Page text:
An enlightened ruler is one who is aware of the limitations of his or her knowledge. A particularly astute ruler will go on to retain a body of scholars and philosophers on hand to help rectify these shortcomings, and who might, from time to time, be induced to work on matters of science that produce practical advantages for the kingdom or state.
The original Royal Society was founded in England, under a charter by King Charles II, who would meet from time to time and conduct experiments in natural philosophy or physiology. It happens that this happened just as the Early Modern Period was getting underway and titans like Isaac Newton and Robert Hooke were alive, and the result was one of the most prolific flourishings of science to ever develop ensued. We reap the rewards of the work of the Royal Society even today.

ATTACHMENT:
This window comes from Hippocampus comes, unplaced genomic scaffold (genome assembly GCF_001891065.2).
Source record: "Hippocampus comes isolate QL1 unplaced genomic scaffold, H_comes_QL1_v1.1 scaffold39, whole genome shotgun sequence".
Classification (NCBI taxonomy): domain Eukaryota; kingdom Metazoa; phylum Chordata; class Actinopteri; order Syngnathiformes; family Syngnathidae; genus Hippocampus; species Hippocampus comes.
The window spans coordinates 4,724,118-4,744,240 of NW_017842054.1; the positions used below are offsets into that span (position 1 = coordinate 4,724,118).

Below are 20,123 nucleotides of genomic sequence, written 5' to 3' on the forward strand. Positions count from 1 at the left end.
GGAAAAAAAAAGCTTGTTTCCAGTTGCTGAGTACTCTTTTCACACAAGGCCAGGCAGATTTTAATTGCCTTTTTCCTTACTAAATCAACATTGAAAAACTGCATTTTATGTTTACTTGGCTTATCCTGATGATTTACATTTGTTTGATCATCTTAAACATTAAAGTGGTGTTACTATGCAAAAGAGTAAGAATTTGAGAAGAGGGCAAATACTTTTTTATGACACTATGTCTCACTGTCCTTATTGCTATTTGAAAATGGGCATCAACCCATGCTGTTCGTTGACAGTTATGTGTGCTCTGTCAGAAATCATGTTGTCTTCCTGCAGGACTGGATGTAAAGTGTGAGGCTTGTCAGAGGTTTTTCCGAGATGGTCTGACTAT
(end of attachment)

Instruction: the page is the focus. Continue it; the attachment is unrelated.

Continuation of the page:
Since that first Royal Society, a number of national science bodies have been created around the world, consisting of the best scholars of every discipline, investigating the mysteries of nature and the universe in a spirit of free inquiry. But all of them adhere to the original Royal Society motto "Nullius in verba"—Take no one's unquestioned word.